Washington: The fastest-moving stars in our galaxy are in fact runaways from a much smaller galaxy in orbit around our own, according to a recent study.
The researchers, from the University of Cambridge, used data from the Sloan Digital Sky Survey and computer simulations to demonstrate that these stellar sprinters originated in the Large Magellanic Cloud (LMC), a dwarf galaxy in orbit around the Milky Way.
These fast-moving stars, known as hypervelocity stars, were able to escape their original home when the explosion of one star in a binary system caused the other to fly off with such speed that it was able to escape the gravity of the LMC and get absorbed into the Milky Way.
Astronomers first thought that the hypervelocity stars, which are large blue stars, may have been expelled from the centre of the Milky Way by a supermassive black hole. Other scenarios involving disintegrating dwarf galaxies or chaotic star clusters can also account for the speeds of these stars but all three mechanisms fail to explain why they are only found in a certain part of the sky.
To date, roughly 20 hypervelocity stars have been observed, mostly in the northern hemisphere, although it's possible that there are many more that can only be observed in the southern hemisphere.
"Earlier explanations for the origin of hypervelocity stars did not satisfy me," said lead author Douglas Boubert. "The hypervelocity stars are mostly found in the Leo and Sextans constellations - we wondered why that is the case."
An alternative explanation to the origin of hypervelocity stars is that they are runaways from a binary system. In binary star systems, the closer the two stars are, the faster they orbit one another. If one star explodes as a supernova, it can break up the binary and the remaining star flies off at the speed it was orbiting. The escaping star is known as a runaway. Runaway stars originating in the Milky Way are not fast enough to be hypervelocity because blue stars can't orbit close enough without the two stars merging. But a fast-moving galaxy could give rise to these speedy stars.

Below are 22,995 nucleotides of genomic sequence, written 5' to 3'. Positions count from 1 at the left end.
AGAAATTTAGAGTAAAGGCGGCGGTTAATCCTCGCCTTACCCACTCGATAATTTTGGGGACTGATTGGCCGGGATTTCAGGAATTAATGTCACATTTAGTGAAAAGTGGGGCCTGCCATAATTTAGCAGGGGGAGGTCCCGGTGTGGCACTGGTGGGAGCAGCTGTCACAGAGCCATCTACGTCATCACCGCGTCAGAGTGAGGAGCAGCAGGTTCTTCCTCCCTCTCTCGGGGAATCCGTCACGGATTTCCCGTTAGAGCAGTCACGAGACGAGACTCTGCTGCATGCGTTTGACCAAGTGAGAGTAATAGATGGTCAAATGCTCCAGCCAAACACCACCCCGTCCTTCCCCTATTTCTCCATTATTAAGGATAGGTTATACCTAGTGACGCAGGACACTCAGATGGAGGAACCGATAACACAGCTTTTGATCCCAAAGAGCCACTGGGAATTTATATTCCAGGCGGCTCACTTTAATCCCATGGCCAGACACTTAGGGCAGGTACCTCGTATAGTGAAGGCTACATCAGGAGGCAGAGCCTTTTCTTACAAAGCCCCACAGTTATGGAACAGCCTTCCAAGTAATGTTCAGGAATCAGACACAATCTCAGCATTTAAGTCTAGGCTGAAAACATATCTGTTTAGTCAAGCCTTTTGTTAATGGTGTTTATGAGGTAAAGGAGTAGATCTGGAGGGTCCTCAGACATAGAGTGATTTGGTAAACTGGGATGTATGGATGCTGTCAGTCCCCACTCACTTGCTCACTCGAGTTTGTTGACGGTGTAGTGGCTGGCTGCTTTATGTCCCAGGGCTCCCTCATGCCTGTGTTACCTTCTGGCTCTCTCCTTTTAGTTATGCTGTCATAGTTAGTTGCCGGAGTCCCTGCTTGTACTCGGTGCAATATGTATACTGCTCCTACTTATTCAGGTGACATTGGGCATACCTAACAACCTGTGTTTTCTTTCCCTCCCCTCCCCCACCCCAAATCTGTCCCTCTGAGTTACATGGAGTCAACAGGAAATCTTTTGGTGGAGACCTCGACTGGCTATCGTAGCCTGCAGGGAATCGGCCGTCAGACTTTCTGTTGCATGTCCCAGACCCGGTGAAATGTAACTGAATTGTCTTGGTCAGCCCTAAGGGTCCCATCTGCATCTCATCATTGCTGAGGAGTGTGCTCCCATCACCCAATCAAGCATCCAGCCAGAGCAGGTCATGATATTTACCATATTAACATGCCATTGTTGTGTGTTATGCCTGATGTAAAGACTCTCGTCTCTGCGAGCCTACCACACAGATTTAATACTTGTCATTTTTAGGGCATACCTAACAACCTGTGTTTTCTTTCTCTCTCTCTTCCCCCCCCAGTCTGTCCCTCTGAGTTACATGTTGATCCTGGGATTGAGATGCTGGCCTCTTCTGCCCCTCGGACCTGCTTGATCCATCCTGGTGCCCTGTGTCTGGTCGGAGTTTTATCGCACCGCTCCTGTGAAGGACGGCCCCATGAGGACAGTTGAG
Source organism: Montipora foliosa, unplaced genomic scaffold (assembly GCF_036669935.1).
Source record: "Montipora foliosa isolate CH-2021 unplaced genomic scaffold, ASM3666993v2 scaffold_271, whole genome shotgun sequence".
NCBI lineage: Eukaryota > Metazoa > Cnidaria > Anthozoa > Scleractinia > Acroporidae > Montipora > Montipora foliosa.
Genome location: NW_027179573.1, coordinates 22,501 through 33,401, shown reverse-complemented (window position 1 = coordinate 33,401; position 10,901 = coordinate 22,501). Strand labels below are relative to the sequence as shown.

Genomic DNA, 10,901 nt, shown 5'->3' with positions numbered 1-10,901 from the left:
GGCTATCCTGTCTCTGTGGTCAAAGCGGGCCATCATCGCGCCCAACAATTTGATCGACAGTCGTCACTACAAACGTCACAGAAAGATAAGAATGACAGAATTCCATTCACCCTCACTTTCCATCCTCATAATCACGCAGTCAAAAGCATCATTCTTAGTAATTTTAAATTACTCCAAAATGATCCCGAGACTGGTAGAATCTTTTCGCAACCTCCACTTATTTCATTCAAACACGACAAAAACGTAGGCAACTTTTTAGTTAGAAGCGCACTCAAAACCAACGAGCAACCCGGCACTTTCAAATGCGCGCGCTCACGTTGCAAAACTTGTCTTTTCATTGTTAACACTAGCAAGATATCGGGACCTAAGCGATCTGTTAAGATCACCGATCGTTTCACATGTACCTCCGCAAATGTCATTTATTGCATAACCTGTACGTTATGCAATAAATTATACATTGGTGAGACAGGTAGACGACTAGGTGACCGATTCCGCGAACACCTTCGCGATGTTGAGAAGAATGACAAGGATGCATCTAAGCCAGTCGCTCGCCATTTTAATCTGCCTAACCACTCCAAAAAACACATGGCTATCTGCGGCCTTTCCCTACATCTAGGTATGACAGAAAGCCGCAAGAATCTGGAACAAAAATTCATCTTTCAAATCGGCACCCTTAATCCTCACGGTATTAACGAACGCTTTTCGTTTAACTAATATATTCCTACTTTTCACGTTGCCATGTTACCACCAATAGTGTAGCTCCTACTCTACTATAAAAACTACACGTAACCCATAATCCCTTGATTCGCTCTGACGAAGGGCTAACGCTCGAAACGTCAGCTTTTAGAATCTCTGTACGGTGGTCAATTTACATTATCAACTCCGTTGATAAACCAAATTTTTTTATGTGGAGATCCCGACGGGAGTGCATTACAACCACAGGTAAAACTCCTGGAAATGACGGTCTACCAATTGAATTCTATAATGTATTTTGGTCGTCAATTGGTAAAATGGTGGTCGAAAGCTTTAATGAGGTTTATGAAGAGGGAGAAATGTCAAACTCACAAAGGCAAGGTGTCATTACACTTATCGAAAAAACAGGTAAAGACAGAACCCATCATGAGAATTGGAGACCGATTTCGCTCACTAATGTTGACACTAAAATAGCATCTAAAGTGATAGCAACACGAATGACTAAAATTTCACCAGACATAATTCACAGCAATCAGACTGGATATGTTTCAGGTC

The LMC is the largest and fastest of the dozens of dwarf galaxies in orbit around the Milky Way. It only has 10% of the mass of the Milky Way, and so the fastest runaways born in this dwarf galaxy can easily escape its gravity. The LMC flies around the Milky Way at 400 kilometres per second and, like a bullet fired from a moving train, the speed of these runaway stars is the velocity they were ejected at plus the velocity of the LMC. This is fast enough for them to be the hypervelocity stars.
"These stars have just jumped from an express train - no wonder they're fast," said co-author Rob Izzard. "This also explains their position in the sky, because the fastest runaways are ejected along the orbit of the LMC towards the constellations of Leo and Sextans."
The results are published in the Monthly Notices of the Royal Astronomical Society.